Open access

Kathleen A. Luckett, Jennifer R. Cracchiolo, Gnana P. Krishnamoorthy, Luis Javier Leandro-Garcia, James Nagarajah, Mahesh Saqcena, Rona Lester, Soo Y. Im, Zhen Zhao, Scott W Lowe, Elisa de Stanchina, Eric J Sherman, Alan L Ho, Steven D Leach, Jeffrey A Knauf, and James A Fagin

Constitutive MAPK activation silences genes required for iodide uptake and thyroid hormone biosynthesis in thyroid follicular cells. Accordingly, most BRAFV600E papillary thyroid cancers (PTC) are refractory to radioiodide (RAI) therapy. MAPK pathway inhibitors rescue thyroid differentiated properties and RAI responsiveness in mice and patient subsets with BRAFV600E-mutant PTC. TGFβ also impairs thyroid differentiation and has been proposed to mediate the effects of mutant BRAF. We generated a mouse model of Braf-PTC with thyroid-specific knockout of the TgfβR1 gene to investigate the role of TGFβ on thyroid differentiated gene expression and RAI uptake in vivo. Despite appropriate loss of TgfβR1, pSmad levels remained high, indicating that ligands other than TGFβ1 were engaging this pathway. The activin ligand subunits Inhba and Inhbb were found to be overexpressed in BrafV600E mutant thyroid cancers. Treatment with follistatin, a potent inhibitor of activin, or vactosertib, which inhibits both TGFβR1 and the activin type I receptor ALK4, induced a profound inhibition of pSMAD in BrafV600E-PTCs. Blocking SMAD signaling alone was insufficient to enhance iodide uptake in the setting of constitutive MAPK activation. However, combination treatment with either follistatin or vactosertib and the MEK inhibitor CKI increased 124I uptake compared to CKI alone. In summary, activin family ligands converge to induce pSMAD in Braf-mutant PTCs. Dedifferentiation of BrafV600E-PTCs cannot be ascribed primarily to activation of SMAD. However, targeting Tgfβ/activin-induced pSMAD augmented MAPK inhibitor effects on iodine incorporation into BRAF tumor cells, indicating that these two pathways exert interdependent effects on the differentiation state of thyroid cancer cells.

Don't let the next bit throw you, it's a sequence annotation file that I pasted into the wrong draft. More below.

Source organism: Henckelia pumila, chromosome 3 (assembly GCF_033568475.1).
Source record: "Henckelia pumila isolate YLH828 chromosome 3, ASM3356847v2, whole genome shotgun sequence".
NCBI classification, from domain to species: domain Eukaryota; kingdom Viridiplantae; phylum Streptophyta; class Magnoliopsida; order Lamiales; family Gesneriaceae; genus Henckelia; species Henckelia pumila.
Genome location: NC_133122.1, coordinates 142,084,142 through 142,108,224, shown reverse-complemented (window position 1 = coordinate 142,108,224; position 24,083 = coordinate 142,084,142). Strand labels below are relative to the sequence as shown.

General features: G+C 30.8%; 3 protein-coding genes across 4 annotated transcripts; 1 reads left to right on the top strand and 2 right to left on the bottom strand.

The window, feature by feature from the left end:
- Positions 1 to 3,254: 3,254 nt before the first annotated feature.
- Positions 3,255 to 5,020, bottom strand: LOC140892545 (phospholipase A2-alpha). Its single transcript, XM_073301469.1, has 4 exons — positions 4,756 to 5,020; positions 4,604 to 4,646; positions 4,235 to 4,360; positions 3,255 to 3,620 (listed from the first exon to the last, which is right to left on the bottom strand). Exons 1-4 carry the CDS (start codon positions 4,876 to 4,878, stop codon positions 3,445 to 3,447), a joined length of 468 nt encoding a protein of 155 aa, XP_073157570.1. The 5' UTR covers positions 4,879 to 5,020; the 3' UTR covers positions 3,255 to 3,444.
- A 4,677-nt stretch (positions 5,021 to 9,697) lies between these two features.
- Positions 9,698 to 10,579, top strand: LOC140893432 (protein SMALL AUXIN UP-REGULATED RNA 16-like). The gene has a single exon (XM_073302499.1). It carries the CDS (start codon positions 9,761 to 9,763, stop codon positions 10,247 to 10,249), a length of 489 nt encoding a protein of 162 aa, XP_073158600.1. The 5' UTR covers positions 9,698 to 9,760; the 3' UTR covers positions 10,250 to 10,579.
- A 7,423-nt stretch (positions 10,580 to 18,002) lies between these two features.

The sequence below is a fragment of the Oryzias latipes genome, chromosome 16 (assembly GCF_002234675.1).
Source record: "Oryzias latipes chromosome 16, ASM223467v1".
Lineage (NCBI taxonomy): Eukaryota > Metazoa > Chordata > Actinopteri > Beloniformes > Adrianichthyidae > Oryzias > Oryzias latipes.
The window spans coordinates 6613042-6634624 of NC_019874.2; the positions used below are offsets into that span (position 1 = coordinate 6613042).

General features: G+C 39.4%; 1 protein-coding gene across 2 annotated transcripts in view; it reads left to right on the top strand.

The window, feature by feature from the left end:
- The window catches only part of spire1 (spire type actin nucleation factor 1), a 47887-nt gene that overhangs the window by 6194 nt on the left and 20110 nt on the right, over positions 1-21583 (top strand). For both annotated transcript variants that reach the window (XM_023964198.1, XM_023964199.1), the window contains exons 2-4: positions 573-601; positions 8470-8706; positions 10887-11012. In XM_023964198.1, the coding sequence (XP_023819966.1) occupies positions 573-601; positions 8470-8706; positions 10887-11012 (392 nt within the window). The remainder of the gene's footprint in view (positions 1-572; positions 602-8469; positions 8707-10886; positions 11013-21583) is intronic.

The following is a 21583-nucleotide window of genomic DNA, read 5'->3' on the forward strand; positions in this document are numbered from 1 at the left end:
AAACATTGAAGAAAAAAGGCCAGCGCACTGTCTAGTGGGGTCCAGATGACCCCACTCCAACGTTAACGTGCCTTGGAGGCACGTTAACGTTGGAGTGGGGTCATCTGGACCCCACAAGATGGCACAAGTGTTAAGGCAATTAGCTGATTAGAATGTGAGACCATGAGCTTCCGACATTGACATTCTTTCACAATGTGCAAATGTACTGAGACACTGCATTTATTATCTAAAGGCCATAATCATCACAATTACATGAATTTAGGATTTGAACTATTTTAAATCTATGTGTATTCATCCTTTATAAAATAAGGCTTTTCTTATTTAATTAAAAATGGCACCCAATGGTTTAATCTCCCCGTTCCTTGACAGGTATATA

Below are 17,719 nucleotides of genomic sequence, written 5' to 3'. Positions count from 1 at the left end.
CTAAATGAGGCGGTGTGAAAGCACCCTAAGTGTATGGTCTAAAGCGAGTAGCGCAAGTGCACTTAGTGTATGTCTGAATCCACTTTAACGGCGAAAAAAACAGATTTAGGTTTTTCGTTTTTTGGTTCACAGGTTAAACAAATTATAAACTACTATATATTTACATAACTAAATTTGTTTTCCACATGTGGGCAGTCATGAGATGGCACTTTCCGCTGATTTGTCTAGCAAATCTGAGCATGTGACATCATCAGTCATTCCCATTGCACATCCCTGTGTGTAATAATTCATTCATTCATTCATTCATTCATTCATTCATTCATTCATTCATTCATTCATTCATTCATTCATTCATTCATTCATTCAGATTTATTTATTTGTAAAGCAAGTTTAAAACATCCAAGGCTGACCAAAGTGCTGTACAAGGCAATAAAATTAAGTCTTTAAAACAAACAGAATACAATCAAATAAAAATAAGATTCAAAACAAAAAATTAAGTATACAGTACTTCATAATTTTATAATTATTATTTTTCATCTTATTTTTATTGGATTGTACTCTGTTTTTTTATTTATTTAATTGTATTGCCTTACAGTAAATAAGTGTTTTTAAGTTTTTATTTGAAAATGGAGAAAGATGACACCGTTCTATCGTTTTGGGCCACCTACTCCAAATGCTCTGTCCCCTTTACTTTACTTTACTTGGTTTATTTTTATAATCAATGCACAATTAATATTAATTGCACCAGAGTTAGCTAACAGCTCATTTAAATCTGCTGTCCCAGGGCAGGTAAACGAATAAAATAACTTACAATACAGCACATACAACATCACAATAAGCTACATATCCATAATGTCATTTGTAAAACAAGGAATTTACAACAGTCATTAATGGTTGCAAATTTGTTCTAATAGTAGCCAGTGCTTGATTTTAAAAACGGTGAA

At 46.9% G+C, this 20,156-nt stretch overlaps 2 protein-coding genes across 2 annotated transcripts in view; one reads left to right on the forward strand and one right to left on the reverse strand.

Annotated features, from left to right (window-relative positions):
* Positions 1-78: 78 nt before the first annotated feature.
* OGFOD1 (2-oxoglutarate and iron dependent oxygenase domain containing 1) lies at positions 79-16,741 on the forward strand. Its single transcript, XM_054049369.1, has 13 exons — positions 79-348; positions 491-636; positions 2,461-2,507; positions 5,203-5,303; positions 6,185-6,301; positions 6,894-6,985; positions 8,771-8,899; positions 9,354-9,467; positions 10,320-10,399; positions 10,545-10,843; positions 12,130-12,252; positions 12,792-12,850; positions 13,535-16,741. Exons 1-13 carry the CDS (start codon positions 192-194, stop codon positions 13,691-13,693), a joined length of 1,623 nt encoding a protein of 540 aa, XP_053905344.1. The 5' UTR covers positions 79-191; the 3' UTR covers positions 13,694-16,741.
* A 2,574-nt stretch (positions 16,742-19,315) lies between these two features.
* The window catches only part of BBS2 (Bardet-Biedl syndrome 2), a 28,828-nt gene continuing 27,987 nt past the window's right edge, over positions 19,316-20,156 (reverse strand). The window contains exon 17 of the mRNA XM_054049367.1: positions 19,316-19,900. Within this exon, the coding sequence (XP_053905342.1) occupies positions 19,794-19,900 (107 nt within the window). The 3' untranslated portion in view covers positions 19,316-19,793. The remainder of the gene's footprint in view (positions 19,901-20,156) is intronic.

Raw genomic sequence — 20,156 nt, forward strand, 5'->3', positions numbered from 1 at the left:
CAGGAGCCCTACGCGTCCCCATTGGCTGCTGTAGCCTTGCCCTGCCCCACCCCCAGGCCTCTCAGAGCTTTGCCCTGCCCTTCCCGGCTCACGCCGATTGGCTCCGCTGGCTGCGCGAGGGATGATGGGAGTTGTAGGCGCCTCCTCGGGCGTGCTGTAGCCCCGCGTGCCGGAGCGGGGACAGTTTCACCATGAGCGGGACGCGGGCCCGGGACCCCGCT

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Yu-Ling Lu, Yu-Tung Huang, Ming-Hsien Wu, Ting-Chao Chou, Richard J Wong, and Shu-Fu Lin